It's the very philosophy promoting risk and high returns, but in no shape, way or form should it be employed when game planning Devin Hester. The Valley Ranch film projectors have to be fully-illuminated, humming, and Bruce Read's troops should be burning bulbs with regularity. The Cowboys have to be very careful on how they kick to Devin Hester. Without a doubt, he's one of the biggest game-changers in the League today. You cannot afford to make a mistake. Matt McBriar is one of the best, but this is neither the time nor place to get cute. Testosterone levels run high in the NFL, but even the League's elite need to keep things in check. How they approach Hester will be most important, and while they don't necessarily need to completely avoid him, they can't allow him to change the face of the game. When it comes to Devin Hester, approach with extreme caution.

While Hester should be handled with care, Rex Grossman needs to be abused. The heat must come fast and furious. The defensive front seven has to set the tone for this game, and getting to Grossman is the key. The Bears' offensive line has struggled with pass protection, and Grossman's effectiveness is directly tied to pocket presence. He is not of or from the Tony Romo School of Improvisation, so rattling his cage is paramount to success.

The Cowboys have shown glimpses of sending extra bodies, but through two games, the human missiles have rarely hit their intended targets. This must change, and Rex Grossman has to be legally hit and put on the ground. Repeatedly. Have Brian Stewart and Wade Phillips purposely held back the blitz packages? Could they be unleashed for this game? Is the no Terence Newman and Greg Ellis confidence building amongst the defensive ranks? Will the security wraps be tossed aside for the sake of statement making? Regardless, the words comfortable and Rex Grossman cannot be used in the same sentence. As horrible as he's been, given the proper time and outside weapons, he possesses the arm to carve up secondaries.

If given the choice, dare the Bears, and Cedric Benson, to beat you.

If "Thee, who have the most toys, win," are there more desirables on the Cowboys' offense or the Chicago defense? More than likely, the game will be decided between these two units, and it will boil down to mistakes, forced and/or avoided. It takes all the parts to function as a whole, but the spotlight will be squarely on the Cowboys' offensive line. They hold the key(s) to this entire contest. They'll most likely face formidable front sevens when playing New England and Minnesota, but the Bears' defense will provide the biggest challenge within the 2007 schedule. Nothing like seeing how you measure up with the League's finest and it will take a rock solid effort to come out on top.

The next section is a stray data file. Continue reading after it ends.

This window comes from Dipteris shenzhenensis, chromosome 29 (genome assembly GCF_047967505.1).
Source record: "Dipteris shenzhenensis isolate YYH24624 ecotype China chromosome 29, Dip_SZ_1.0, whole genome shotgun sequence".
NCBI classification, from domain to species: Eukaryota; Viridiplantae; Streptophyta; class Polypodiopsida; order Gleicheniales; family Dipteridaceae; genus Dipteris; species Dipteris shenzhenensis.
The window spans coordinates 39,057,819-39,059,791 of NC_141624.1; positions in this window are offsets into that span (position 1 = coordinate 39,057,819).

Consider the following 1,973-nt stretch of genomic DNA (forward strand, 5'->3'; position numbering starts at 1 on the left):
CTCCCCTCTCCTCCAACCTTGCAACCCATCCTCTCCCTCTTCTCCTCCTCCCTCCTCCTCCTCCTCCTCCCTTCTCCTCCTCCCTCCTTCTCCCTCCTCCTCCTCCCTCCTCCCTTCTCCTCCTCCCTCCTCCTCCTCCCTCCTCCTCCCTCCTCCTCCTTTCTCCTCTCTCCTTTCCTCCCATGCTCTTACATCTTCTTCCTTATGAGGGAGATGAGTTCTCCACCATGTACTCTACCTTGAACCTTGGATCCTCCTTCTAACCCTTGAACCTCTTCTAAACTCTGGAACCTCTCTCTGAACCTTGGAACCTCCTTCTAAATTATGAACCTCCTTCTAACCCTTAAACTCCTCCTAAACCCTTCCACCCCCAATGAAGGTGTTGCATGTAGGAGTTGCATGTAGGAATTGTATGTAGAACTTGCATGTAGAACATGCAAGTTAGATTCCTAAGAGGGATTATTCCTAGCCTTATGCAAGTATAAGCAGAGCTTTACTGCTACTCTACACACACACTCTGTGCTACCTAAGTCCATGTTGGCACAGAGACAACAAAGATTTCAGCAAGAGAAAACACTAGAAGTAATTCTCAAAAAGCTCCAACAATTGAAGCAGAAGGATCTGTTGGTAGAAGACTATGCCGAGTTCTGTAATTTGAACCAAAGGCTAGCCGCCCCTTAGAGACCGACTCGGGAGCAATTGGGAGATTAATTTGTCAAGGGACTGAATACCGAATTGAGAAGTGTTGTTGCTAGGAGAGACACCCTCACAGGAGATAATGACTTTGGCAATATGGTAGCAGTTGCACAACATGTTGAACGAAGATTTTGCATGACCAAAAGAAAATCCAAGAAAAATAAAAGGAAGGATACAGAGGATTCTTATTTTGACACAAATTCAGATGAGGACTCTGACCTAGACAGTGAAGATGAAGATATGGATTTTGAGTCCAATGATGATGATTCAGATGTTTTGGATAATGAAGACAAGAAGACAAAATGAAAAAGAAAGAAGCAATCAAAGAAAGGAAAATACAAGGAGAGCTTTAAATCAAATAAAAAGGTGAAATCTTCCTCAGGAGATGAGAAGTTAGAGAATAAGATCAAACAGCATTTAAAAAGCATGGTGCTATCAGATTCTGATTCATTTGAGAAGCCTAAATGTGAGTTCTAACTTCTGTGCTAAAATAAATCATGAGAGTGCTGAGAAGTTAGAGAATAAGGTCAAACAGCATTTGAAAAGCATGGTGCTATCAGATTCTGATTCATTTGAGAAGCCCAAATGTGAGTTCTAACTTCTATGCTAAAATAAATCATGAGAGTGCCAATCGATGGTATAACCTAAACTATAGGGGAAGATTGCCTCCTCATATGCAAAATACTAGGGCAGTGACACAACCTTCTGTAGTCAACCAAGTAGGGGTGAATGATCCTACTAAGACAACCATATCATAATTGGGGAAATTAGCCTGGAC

LT and Larry Johnson found the sledding very difficult, so the Jones and Barber tandem has their work cut out for them. The line must keep Tony Romo clean. Huddle retreat is a trend which cannot continue. Soldier Field will be loud and crazy, so the Bears' defense will have an added advantage. The untimely and costly penalties have to cease and desist. The Cowboys can ill-afford to shoot themselves in the foot or repeatedly find themselves in third and long. The Bears' defense makes their living on miscues and third and must's. With Marc Colombo's return to his drafted roots, the offensive line must earn those millions which the Cowboys shelled out for their services.

A win is sought, but this is one of those contests where a team wants to show and grade out well. Barring catastrophic injury, the odds are good these two squads will end up post season participants. This being the case, even though very early in a long season, home field playoff implications come into play. The Cowboys won't find a better test. These are the defending conference champions, in their home space ship, on a Sunday night, in prime time, and Da Bears' fans will be more than a little primed at the pump. All factors make for great theatre, and the timing is perfect to see the Cowboys put their best boot forward.

A victory makes the Cowboys the early favorite in the watered down NFC, and with Washington keeping pace, it's a message worth sending.